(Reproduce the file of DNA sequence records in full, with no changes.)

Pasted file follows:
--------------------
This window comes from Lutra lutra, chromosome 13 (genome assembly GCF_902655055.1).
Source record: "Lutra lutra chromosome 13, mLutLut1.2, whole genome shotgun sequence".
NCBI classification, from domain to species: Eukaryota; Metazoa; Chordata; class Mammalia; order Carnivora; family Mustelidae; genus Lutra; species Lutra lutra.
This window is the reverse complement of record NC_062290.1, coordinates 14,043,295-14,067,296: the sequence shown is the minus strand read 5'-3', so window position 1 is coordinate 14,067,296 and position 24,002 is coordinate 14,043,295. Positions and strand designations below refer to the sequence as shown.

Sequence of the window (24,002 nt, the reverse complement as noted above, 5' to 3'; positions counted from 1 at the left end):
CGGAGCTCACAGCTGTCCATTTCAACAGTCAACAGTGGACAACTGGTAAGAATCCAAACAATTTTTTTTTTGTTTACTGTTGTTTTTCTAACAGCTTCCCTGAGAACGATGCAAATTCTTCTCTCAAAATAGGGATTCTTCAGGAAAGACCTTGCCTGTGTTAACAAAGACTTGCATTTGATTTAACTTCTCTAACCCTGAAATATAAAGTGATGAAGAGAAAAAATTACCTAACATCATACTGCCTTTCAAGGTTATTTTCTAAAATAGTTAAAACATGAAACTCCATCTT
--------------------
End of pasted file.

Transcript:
This window comes from Lutra lutra, chromosome 13 (genome assembly GCF_902655055.1).
Source record: "Lutra lutra chromosome 13, mLutLut1.2, whole genome shotgun sequence".
NCBI classification, from domain to species: Eukaryota; Metazoa; Chordata; class Mammalia; order Carnivora; family Mustelidae; genus Lutra; species Lutra lutra.
This window is the reverse complement of record NC_062290.1, coordinates 14,043,295-14,067,296: the sequence shown is the minus strand read 5'-3', so window position 1 is coordinate 14,067,296 and position 24,002 is coordinate 14,043,295. Positions and strand designations below refer to the sequence as shown.

Sequence of the window (24,002 nt, the reverse complement as noted above, 5' to 3'; positions counted from 1 at the left end):
CGGAGCTCACAGCTGTCCATTTCAACAGTCAACAGTGGACAACTGGTAAGAATCCAAACAATTTTTTTTTTGTTTACTGTTGTTTTTCTAACAGCTTCCCTGAGAACGATGCAAATTCTTCTCTCAAAATAGGGATTCTTCAGGAAAGACCTTGCCTGTGTTAACAAAGACTTGCATTTGATTTAACTTCTCTAACCCTGAAATATAAAGTGATGAAGAGAAAAAATTACCTAACATCATACTGCCTTTCAAGGTTATTTTCTAAAATAGTTAAAACATGAAACTCCATCTT